KEEPING BIOFILM AT BAY
An important objective with cleaning and sanitizing is to keep biofilm from creating an irreversible layer on surfaces. This is a gluey mass of bacteria, algae and other free-floating microorganisms that form into a colony. The mass is protected with large molecules that are like the polysaccharide layer found in algae. Part of its survival strategy is creating a protective barrier using this slimy matrix. It’s tenacious and difficult to completely eradicate. We’ve heard of biofilm causing trouble in irrigation lines, but when surfaces aren’t thoroughly cleaned, bacteria will continue to build up. Biofilm adheres to materials, such as stainless steel, plastic, copper, rubber and lead.

Disinfection seals the pathogen’s fate by physically destroying it. There are many sanitation products available. These include activated peroxides (products with peracetic acid/hydrogen peroxide combination such as Sanidate 5.0), bleach, chlorine dioxide, quaternary ammonium, and ozone and heat/UV. Most of these treatments are oxidizers, which increases the need to eliminate as much organic matter as possible. Some are more powerful than others because of their stability in the environment. Activated peroxides are stable, high-level disinfectants. They’re more resistant to environmental factors, making them less prone to quick degradation.

It’s worth doing your homework on sanitizers prior to making a choice. Important considerations are the stability/power of the product, PPE requirements, REI restrictions and whether a rinse is needed after the application. Irrigation lines, whether underground, soil level or overhead have a literal hidden dark side … in the line itself. Water and nutrient make a very conducive atmosphere for many organisms. They’re fed, sheltered and protected, which allows them to take root, grow and reproduce. This is biofilm and it moves when pieces break off and travel with the flow of water.

Some common problems that can be associated with irrigation line cleanliness are water-borne pathogens such as Pythium and Fusarium. They can easily become attached and thrive in biofilm. Pieces will eventually get swept up, move down stream and are then deposited everywhere water splashes. Clogged emitters are indicative of a severe problem. In order to eliminate this, the irrigation lines should be as much a part of the clean-up as the greenhouse surfaces themselves.

If you regularly shock and flush your irrigation lines, consider maintaining them by treating your irrigation water throughout the season. This is a very effective way to keep free-floating micro-organisms from attaching and growing. There are several options for treating irrigation water on a continuous basis. Take time when making your choice to consider your facility, budget and what your goal is.

Sarah Brackman is Technical Sales for BioSafe Systems, LLC. She can be reached at sbrackman@biosafesystems.com.

Learn more about SaniDate 5.0

 

BioSafe Systems Rewards & Solidifies Sales Team

BioSafe Systems announced the promotions of Jeff Kline from market Segment Manager to Vice President of Sales for Agriculture and Professional Products, and Eric Smith to East Coast Sales Manager for Turf & Ornamental Markets.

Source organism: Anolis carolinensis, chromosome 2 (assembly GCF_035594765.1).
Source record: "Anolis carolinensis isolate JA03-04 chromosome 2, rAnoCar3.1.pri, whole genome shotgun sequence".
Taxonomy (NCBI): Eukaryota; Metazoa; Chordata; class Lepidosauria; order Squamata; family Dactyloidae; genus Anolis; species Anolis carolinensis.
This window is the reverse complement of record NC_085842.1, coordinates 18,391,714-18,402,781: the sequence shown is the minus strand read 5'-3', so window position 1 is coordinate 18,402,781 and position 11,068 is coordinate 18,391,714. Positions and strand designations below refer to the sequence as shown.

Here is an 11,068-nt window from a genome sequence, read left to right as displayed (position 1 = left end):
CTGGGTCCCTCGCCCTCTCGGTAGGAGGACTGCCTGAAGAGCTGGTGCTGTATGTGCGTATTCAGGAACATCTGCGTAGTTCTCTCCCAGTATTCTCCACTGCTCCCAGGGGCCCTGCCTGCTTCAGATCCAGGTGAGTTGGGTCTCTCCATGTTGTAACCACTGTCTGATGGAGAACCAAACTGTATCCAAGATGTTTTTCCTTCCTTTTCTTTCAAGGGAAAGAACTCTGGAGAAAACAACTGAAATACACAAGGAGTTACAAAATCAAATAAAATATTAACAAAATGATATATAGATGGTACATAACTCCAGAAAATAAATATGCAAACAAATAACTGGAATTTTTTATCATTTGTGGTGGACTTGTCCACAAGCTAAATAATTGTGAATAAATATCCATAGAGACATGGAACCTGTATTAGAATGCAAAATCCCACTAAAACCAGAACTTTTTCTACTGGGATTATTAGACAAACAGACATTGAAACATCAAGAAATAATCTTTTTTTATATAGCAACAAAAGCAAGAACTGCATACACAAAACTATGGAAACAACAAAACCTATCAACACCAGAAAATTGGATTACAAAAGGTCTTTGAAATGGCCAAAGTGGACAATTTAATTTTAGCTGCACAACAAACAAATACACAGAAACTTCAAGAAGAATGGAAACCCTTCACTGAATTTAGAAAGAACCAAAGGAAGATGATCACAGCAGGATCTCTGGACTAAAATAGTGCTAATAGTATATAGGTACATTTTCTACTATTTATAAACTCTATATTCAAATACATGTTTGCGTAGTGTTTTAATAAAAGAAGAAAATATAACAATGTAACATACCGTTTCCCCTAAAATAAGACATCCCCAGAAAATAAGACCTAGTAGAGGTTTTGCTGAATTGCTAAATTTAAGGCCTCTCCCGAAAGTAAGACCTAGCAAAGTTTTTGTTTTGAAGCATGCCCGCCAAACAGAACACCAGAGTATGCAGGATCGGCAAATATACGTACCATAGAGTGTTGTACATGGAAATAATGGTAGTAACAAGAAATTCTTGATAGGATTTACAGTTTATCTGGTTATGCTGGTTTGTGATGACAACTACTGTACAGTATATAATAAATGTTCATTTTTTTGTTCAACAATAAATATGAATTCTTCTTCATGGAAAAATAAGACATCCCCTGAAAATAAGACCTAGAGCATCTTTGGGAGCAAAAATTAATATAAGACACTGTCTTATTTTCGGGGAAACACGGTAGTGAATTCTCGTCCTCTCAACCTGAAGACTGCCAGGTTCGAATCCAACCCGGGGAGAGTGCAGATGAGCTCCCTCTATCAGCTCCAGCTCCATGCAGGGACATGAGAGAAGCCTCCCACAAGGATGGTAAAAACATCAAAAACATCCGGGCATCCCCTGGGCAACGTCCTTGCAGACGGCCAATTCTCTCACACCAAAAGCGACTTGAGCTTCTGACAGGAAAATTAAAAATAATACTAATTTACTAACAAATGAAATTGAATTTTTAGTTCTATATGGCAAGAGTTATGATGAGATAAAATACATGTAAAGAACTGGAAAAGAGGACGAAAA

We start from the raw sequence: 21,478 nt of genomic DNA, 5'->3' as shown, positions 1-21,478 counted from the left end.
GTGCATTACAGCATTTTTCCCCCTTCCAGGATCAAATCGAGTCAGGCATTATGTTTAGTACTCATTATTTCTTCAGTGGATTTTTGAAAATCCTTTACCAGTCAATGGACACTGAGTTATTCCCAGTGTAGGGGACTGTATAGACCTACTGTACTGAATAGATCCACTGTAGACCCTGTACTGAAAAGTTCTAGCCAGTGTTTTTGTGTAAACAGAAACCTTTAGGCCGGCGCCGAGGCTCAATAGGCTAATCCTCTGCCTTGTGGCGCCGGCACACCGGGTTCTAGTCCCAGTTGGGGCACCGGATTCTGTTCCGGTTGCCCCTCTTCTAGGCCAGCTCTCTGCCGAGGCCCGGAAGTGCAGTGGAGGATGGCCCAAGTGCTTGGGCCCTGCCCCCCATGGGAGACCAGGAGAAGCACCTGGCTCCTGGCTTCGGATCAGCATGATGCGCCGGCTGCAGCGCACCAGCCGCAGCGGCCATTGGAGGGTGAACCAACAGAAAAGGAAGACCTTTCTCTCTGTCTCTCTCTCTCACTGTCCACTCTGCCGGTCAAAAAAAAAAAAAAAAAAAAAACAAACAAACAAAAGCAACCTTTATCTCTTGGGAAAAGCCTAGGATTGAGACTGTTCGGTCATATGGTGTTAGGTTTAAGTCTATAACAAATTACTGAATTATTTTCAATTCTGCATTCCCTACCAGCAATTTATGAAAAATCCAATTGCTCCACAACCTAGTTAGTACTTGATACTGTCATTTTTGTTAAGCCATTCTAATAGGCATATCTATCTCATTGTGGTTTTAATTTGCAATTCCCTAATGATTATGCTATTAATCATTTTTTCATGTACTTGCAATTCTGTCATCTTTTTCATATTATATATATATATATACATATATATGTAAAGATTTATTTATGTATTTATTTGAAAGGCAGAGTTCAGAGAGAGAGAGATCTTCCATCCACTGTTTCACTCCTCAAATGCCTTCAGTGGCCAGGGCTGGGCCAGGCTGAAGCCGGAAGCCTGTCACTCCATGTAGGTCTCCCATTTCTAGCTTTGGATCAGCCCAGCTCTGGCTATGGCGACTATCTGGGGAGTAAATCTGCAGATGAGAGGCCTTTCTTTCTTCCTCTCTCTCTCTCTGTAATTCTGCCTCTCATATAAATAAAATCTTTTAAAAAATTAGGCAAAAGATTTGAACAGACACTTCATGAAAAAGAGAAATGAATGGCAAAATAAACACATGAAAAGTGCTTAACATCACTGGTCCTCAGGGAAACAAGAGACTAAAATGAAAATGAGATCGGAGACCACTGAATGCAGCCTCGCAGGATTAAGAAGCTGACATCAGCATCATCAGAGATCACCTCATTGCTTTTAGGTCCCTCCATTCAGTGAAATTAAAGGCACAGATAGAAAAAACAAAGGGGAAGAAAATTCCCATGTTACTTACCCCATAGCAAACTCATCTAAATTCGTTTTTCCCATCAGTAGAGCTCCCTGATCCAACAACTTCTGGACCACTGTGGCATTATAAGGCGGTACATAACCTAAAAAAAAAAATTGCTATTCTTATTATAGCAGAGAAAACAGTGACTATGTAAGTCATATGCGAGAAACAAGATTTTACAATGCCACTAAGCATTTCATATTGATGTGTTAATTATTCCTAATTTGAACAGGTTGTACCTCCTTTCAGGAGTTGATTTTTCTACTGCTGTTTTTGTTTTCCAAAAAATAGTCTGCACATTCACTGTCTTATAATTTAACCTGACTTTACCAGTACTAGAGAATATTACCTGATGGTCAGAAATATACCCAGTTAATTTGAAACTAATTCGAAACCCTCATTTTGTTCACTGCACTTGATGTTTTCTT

“Jeff has been a valuable part of our business over the past 10 years,” says Rob Larose, CEO and president of BioSafe Systems. “We are expecting him to help BioSafe Systems continue to grow in the next 10 years.”

In this new role, Kline will be responsible for strategic planning and marketing.
“I am excited to work with our team and partners to continue providing high-quality products that protect our customer’s brand,” Kline says. “I am honored to be a part of this great company and look forward to many more years of positive impact within our core markets.”
Kline has been working with the company since early 2007.

Eric Smith has successfully grown his territory, gained product knowledge and built strong relationships with BioSafe’s distribution networks. Smith will work with the team to promote and support sustainable solutions in turf and greenhouse/nursery industries.
“Eric has been an integral part of our growth,” Kline says. “I look forward to him leading the East Coast T&O team to new heights.”

BioSafe Systems also announced two sales representatives. Maxwell Gilley joined BioSafe in January as Technical Sales Representative for T&O in California. Gilley has a B.S. degree in Plant Sciences with an emphasis in Turf Management, then went on to receive a M.S. degree in Plant Pathology. Prior to joining BioSafe Systems, Gilley worked for as a product development scientist and technical specialist for ornamentals.

BioSafe also welcomed James Atkins as Mid-Atlantic States Technical Sales Representative in January. Atkins received his Associates degree in Agronomy, and then went on to graduate with a Bachelor of Science in Environmental Horticulture. Prior to BioSafe Systems, James worked as a Plant Broker and Trial Manager.

They can be reached at

Jeff Kline: 413-209-1809
Eric Smith: 561-955-0315
Max Gilley: 408-279-9467
James Atkins: 864-360-9855

BioSafe Systems Adds to Their Horticultural Sales Team

EAST HARTFORD, CT – BioSafe Systems is pleased to announce the hire of James Atkins as their new Technical Sales Representative. Based out of his home in South Carolina, James will be responsible for generating distribution and sales opportunities in the greenhouse, nursery, turf, and ornamental industries throughout the Mid-Atlantic region of the U.S.